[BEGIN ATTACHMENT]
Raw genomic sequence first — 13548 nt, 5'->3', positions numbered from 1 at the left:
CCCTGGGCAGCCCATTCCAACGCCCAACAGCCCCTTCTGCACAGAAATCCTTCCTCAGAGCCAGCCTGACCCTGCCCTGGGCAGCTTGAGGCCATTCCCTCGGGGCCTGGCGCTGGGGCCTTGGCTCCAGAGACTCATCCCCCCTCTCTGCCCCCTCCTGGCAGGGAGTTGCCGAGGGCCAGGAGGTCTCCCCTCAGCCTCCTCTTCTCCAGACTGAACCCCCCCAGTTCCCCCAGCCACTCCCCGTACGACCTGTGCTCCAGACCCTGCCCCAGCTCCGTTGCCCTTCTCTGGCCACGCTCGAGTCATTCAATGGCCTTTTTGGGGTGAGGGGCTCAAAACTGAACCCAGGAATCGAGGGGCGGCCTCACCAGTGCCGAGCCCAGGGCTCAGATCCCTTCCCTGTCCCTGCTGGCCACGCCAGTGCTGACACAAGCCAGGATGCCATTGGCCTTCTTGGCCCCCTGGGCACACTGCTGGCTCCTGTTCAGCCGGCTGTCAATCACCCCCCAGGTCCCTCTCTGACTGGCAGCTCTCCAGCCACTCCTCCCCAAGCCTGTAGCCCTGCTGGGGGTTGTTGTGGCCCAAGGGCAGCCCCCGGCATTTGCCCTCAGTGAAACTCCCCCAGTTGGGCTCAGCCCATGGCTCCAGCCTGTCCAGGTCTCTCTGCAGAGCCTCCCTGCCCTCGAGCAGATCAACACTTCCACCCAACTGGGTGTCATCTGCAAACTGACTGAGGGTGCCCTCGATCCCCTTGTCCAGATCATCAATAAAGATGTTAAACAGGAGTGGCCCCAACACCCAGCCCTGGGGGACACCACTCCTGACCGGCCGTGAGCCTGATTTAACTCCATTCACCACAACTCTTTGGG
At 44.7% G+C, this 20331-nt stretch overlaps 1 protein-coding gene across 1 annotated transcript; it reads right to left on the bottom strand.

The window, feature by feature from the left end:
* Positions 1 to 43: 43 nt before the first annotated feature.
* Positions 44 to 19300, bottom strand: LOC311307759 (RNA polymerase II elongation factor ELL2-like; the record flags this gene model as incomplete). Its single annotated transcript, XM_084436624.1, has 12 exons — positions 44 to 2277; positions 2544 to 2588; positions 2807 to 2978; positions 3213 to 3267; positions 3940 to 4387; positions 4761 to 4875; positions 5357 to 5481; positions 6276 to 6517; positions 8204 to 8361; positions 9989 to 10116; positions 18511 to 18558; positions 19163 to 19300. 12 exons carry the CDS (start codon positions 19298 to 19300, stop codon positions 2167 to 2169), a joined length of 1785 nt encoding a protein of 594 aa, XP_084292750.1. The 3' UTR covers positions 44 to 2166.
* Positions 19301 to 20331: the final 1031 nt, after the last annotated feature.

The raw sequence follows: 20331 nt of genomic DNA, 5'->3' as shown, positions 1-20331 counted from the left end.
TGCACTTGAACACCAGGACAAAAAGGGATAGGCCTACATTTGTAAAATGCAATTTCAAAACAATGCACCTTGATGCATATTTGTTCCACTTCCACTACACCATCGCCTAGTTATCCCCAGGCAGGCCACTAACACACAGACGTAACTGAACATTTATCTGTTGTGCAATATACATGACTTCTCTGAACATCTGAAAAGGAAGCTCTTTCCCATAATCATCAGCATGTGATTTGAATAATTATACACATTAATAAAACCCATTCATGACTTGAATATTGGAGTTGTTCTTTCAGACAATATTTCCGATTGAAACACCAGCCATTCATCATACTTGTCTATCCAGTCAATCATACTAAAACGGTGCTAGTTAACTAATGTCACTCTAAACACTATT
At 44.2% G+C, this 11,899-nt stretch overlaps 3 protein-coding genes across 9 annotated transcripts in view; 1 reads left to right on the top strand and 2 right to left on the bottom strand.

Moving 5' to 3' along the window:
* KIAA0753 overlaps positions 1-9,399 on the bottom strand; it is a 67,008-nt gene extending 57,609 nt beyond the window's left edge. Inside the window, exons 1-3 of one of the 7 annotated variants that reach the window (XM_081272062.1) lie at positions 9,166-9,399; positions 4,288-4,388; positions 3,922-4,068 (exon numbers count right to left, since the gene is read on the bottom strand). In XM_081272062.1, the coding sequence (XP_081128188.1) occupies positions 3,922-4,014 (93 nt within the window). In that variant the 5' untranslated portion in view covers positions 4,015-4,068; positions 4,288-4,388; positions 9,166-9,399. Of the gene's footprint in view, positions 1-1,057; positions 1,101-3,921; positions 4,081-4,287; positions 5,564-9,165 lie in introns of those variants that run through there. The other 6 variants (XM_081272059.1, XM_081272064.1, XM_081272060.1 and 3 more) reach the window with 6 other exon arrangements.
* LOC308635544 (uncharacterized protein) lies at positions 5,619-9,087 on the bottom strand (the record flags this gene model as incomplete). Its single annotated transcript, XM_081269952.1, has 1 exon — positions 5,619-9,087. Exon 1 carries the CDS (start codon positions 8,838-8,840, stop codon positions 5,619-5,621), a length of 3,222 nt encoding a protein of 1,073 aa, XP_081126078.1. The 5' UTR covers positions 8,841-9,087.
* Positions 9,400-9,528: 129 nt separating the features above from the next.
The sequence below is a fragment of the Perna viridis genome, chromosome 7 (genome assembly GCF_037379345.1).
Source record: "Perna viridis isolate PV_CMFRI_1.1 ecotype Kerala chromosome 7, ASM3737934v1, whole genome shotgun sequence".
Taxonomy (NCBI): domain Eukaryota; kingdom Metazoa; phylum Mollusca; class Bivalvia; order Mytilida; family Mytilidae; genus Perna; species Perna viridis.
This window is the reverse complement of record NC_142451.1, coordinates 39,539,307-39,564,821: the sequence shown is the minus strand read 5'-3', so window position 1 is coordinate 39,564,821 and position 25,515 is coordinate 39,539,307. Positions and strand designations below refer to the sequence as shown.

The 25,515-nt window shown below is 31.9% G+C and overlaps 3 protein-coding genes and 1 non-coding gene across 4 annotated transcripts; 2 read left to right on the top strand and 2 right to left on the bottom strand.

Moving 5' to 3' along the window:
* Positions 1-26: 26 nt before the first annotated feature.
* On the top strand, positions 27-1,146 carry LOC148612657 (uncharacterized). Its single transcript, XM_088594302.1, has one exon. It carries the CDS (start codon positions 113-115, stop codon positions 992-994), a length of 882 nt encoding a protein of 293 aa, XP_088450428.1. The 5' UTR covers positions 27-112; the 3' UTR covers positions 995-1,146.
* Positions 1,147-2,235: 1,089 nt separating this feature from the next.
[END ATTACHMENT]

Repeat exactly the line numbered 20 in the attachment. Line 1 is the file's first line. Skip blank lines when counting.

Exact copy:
Moving 5' to 3' along the window: